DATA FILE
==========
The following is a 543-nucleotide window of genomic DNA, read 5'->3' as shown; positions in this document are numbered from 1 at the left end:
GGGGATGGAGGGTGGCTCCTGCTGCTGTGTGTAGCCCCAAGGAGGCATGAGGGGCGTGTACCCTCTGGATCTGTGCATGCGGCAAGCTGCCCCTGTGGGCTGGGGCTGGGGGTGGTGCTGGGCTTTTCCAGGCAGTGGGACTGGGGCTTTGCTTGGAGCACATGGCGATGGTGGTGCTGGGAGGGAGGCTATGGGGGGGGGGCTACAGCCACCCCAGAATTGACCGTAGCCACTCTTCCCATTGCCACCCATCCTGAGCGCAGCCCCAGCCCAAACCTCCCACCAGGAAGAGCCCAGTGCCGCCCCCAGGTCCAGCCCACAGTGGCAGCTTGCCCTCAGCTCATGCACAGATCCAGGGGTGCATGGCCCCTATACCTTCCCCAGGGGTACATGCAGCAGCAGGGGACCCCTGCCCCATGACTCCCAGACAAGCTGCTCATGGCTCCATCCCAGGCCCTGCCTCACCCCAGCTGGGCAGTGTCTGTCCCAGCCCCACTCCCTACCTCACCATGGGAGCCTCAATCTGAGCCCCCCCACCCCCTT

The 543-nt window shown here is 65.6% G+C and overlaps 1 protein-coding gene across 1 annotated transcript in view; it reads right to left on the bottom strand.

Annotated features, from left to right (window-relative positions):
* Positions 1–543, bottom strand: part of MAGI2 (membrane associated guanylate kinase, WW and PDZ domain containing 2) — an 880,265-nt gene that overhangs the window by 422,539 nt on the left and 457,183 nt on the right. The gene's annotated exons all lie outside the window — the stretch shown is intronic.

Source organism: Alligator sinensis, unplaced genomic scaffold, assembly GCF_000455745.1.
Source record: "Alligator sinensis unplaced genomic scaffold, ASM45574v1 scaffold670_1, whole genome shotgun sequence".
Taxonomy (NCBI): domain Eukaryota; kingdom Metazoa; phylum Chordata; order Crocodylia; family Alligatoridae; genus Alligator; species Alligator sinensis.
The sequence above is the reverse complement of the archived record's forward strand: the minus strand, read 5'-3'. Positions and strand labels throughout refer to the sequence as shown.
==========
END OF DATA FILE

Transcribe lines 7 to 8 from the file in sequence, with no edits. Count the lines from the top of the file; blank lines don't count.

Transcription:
Source record: "Alligator sinensis unplaced genomic scaffold, ASM45574v1 scaffold670_1, whole genome shotgun sequence".
Taxonomy (NCBI): domain Eukaryota; kingdom Metazoa; phylum Chordata; order Crocodylia; family Alligatoridae; genus Alligator; species Alligator sinensis.